Katie’s Choice

I’ve seen prolonged dying many times. Usually there is a good explanation, the individual is young or has kids they don’t want to leave.  Sometimes it’s an unresolved conflict or an irrational fear of dying. Regardless of the reason, if a reason, the process becomes extremely tough on the family.

One of the tougher ones for me to explain happened in a young woman I cared for recently named Katie.  Although there were young kids involved, they had been removed from the family. Those by Katie’s bedside each day were her mother, brother’s and sisters. Katie had fought cancer for several years, far outliving her original prognosis.

While I had explained initially to family I supposed this would be long and hard – They and I weren’t prepared for the 4 weeks without any food or water that Katie laid in our hospice bed.  She was incredibly thin, bones outlining her face and jaw, eyes sunken. She was rarely awake, but when so, in terrible agony, not from physical pain but internal fighting and issues never dealt with.

Her family was devout, cradling her in bed, attending to any sigh or moan, never leaving her side. Each morning they looked at me with strained eyes and weary souls hoping I would tell them she would die that day.  But each day Katie’s un-readiness allowed her body to somehow exist past the point of human understanding.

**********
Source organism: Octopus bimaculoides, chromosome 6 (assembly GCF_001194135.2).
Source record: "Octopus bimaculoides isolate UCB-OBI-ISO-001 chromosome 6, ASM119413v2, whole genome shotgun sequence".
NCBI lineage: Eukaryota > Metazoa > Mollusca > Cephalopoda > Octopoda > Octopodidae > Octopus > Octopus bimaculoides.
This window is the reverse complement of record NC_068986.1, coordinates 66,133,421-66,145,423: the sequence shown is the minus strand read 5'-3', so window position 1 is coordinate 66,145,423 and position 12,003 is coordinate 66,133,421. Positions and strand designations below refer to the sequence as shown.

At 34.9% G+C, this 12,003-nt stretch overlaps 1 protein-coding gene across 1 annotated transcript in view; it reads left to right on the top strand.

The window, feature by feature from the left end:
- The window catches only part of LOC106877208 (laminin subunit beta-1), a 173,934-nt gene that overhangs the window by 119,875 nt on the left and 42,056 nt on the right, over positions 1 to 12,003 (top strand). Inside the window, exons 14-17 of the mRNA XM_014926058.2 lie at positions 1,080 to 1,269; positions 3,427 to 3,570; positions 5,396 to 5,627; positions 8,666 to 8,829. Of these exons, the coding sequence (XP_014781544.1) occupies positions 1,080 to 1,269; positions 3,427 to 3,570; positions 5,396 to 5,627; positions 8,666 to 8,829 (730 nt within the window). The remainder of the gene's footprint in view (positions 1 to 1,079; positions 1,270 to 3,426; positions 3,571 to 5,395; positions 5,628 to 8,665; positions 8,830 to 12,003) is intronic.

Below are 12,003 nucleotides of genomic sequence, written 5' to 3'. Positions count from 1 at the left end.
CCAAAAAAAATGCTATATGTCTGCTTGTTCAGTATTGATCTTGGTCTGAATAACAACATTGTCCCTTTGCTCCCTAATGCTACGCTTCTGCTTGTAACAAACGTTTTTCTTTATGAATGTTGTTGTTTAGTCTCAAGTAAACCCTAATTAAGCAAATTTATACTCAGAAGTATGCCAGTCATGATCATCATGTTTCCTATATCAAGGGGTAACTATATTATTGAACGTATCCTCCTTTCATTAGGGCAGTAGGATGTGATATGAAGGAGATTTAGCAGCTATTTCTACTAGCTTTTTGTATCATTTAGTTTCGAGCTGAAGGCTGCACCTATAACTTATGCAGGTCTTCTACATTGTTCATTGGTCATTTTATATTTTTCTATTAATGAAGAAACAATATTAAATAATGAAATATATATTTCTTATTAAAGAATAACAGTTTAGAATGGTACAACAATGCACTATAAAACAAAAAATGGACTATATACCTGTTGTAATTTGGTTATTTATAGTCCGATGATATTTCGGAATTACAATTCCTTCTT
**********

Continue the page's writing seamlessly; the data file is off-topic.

Her final week she had stopped making any urine. Her blood pressure, barely palpable stayed around 50/30. Her toes black from no circulation, and the blood pooling we normally see after death called liver mortis was present despite the fact that she hadn’t actually died.  She was no longer able to move or talk or moan. It was as if her physical body began it’s decomposition in lieu of her utter refusal to actually die.

The family became more and more erratic in their exhaustion. Telling her often that it was okay for her to die. In one unbelievable moment, as this living corpse lay with family in tears surrounding her, they began to angrily plead, “Katie, you must go, let go… it’s okay, it’s time to die…we can’t take this any more, won’t you please just die!” It was in those moments that a defiantly strong voice suddenly echoed gutturally  from the skeletal figure shaking the room to silence, “NO!!!!”

Don’t tell me that Katie’s prolonged dying wasn’t in her control. I am not sure how to envision her intangible will, but it was physically keeping her “here”.  In medicine we can’t measure will or fight or some one’s “spirit” but one thing I’ve come to learn, it can play a huge role in the way we leave this earth.

While her death was prolonged and many would say full of suffering, I must respect that it truly was Katie’s choice. And had we interfered medically, shortening her time, like so many had pleaded for us to do, ultimately we would have disrespected that choice. Katie of course finally did die, likely against her will, a few days after her outburst.

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